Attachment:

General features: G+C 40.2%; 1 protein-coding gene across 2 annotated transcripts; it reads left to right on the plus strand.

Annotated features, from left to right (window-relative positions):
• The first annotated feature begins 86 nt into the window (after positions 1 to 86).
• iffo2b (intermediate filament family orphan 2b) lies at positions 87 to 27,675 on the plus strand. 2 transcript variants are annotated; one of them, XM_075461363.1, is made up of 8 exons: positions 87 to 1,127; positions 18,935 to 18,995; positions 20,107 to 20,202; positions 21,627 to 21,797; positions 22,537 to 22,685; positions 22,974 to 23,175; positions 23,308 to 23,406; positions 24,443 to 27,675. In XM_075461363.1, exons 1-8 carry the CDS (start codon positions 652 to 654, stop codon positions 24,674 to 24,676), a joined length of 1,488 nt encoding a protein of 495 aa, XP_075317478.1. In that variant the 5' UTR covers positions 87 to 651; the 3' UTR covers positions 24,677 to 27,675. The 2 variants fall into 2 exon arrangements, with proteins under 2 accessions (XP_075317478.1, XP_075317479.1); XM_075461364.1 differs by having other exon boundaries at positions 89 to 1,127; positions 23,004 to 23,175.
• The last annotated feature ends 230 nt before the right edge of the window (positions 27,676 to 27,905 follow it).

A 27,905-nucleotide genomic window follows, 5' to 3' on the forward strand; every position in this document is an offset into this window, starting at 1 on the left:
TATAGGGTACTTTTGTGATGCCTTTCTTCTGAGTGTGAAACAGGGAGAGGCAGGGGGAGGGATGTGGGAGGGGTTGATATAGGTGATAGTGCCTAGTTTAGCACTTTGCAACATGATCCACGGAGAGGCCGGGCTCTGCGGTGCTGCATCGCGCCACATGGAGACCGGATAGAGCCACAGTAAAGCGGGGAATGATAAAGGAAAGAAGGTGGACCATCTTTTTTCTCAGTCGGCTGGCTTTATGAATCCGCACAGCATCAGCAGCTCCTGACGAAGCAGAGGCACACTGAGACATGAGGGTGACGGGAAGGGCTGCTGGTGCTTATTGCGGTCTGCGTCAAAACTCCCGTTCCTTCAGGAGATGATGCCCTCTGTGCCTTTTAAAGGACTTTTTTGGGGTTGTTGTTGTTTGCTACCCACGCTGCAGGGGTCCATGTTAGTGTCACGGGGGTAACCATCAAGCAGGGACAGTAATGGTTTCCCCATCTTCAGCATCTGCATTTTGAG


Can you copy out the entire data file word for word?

General features: G+C 40.2%; 1 protein-coding gene across 2 annotated transcripts; it reads left to right on the plus strand.

Annotated features, from left to right (window-relative positions):
• The first annotated feature begins 86 nt into the window (after positions 1 to 86).
• iffo2b (intermediate filament family orphan 2b) lies at positions 87 to 27,675 on the plus strand. 2 transcript variants are annotated; one of them, XM_075461363.1, is made up of 8 exons: positions 87 to 1,127; positions 18,935 to 18,995; positions 20,107 to 20,202; positions 21,627 to 21,797; positions 22,537 to 22,685; positions 22,974 to 23,175; positions 23,308 to 23,406; positions 24,443 to 27,675. In XM_075461363.1, exons 1-8 carry the CDS (start codon positions 652 to 654, stop codon positions 24,674 to 24,676), a joined length of 1,488 nt encoding a protein of 495 aa, XP_075317478.1. In that variant the 5' UTR covers positions 87 to 651; the 3' UTR covers positions 24,677 to 27,675. The 2 variants fall into 2 exon arrangements, with proteins under 2 accessions (XP_075317478.1, XP_075317479.1); XM_075461364.1 differs by having other exon boundaries at positions 89 to 1,127; positions 23,004 to 23,175.
• The last annotated feature ends 230 nt before the right edge of the window (positions 27,676 to 27,905 follow it).

A 27,905-nucleotide genomic window follows, 5' to 3' on the forward strand; every position in this document is an offset into this window, starting at 1 on the left:
TATAGGGTACTTTTGTGATGCCTTTCTTCTGAGTGTGAAACAGGGAGAGGCAGGGGGAGGGATGTGGGAGGGGTTGATATAGGTGATAGTGCCTAGTTTAGCACTTTGCAACATGATCCACGGAGAGGCCGGGCTCTGCGGTGCTGCATCGCGCCACATGGAGACCGGATAGAGCCACAGTAAAGCGGGGAATGATAAAGGAAAGAAGGTGGACCATCTTTTTTCTCAGTCGGCTGGCTTTATGAATCCGCACAGCATCAGCAGCTCCTGACGAAGCAGAGGCACACTGAGACATGAGGGTGACGGGAAGGGCTGCTGGTGCTTATTGCGGTCTGCGTCAAAACTCCCGTTCCTTCAGGAGATGATGCCCTCTGTGCCTTTTAAAGGACTTTTTTGGGGTTGTTGTTGTTTGCTACCCACGCTGCAGGGGTCCATGTTAGTGTCACGGGGGTAACCATCAAGCAGGGACAGTAATGGTTTCCCCATCTTCAGCATCTGCATTTTGAG